Fog shrouds the Canary Wharf business district including global financial institutions Citigroup Inc., State Street Corp., Barclays Plc, HSBC Holdings Plc and the commercial office block No. 1 Canada Square, on the Isle of Dogs on November 05, 2020 in London, England.
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LONDON — U.K. house prices will fall by up to 10% this year, as higher mortgage rates and the broader cost of living crisis curtail home buying, Lloyds Bank CEO Charlie Nunn told CNBC on Tuesday.
The British housing market has been under pressure following former prime minister Liz Truss’ disastrous “mini-budget” in September, which prompted lenders to withdraw around 40% of all mortgage products from the U.K. market amid concerns over spiking interest rates.
The U.K. property sector remained sluggish in recent months, as the Bank of England continued to hike interest rates aggressively in order to reel in double-digit inflation. It projected that the country was entering its longest recession on record.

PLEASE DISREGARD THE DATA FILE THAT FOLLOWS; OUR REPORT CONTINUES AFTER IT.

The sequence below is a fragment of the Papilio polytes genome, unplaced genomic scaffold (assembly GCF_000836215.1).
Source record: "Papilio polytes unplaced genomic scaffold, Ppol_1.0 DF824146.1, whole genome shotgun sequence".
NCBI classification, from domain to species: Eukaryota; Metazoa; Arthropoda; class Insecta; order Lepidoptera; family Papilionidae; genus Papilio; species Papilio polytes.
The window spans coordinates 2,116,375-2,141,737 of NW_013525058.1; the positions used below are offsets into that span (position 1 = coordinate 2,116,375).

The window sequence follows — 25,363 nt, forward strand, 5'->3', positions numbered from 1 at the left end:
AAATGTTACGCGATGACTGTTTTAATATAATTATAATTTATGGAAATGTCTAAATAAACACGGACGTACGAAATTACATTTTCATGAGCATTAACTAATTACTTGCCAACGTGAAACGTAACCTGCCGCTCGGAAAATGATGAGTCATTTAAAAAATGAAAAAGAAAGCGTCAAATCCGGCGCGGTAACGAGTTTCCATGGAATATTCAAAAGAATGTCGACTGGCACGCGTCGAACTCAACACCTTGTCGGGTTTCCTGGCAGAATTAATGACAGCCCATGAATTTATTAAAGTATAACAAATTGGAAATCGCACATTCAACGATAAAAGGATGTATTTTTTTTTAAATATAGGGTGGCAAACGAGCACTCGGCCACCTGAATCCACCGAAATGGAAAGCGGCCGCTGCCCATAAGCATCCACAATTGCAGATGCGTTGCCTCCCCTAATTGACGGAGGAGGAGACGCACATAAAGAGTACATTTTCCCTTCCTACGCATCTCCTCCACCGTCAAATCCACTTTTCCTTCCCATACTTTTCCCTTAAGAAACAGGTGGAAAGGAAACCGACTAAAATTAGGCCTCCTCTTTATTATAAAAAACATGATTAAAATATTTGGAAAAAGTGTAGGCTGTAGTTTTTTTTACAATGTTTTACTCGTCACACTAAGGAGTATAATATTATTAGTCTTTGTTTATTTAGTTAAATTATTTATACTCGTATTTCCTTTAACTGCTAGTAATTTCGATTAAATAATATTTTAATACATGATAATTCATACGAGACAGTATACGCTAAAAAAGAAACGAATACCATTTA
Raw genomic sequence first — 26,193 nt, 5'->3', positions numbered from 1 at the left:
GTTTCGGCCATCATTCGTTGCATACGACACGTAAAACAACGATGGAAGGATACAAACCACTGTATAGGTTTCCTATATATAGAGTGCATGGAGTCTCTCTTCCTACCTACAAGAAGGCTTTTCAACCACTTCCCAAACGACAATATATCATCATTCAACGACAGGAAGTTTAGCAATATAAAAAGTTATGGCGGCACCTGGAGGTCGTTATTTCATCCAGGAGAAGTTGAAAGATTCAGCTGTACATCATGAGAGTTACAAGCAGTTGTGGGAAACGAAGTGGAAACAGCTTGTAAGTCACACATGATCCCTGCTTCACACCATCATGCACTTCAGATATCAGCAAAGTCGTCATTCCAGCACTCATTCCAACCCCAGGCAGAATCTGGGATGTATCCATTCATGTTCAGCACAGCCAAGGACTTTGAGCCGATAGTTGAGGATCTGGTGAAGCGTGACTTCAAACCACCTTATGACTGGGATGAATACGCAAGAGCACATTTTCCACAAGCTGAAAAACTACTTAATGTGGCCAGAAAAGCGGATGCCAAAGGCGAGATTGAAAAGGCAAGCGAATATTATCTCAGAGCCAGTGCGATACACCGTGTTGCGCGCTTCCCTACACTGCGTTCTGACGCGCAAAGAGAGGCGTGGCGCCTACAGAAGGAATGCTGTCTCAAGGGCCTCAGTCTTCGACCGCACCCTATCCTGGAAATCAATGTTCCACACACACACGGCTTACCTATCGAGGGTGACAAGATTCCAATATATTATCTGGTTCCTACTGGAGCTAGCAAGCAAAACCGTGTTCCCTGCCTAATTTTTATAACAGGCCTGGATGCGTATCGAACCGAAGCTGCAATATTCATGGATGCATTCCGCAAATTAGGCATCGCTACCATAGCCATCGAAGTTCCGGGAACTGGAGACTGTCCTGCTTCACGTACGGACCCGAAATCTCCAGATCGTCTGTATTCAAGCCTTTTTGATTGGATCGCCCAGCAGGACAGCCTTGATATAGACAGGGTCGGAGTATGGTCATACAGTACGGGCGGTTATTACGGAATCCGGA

Inflation hit 10.7% in November, and the Bank has hiked rates at nine consecutive policy meetings to lift its main rate from 0.1% to 3.5%. Further increases are expected in the coming months.
A report from British property website Rightmove on Monday showed asking prices for homes rising slightly in January for the first time in two months.
“Our base case for 2023 is we will have a recession — a mild recession — GDP of about -0.1% this year, unemployment staying strong and that’s more because of the constraints on the supply side, interest rates about 4% and a recovery coming into 2023,” Nunn said on the sidelines of the World Economic Forum in Davos, Switzerland.
“The other challenge a lot of our customers are focused on is house prices and we do see house prices softening about 8-10% this year.”
The independent Office for Budget Responsibility (OBR) forecast that U.K. households face their sharpest fall in living standards on record. As the head of the largest retail and commercial financial services group in the U.K., Nunn revealed Lloyds was seeing a “tale of two stories.”
“First of all, there is a relatively small but really important group of customers with mortgages and also without who are going to struggle to make ends meet in the cost of living. That’s about 1% of customers we can see in the U.K. and we really need to focus on supporting them,” he said.
“We’re seeing a much larger set of customers having to adapt their spending and adapt to both higher costs of living and higher mortgage spend, but there still is real resilience in businesses, in households and in individuals at the higher income levels in the U.K. and strong spending we’re seeing going through.”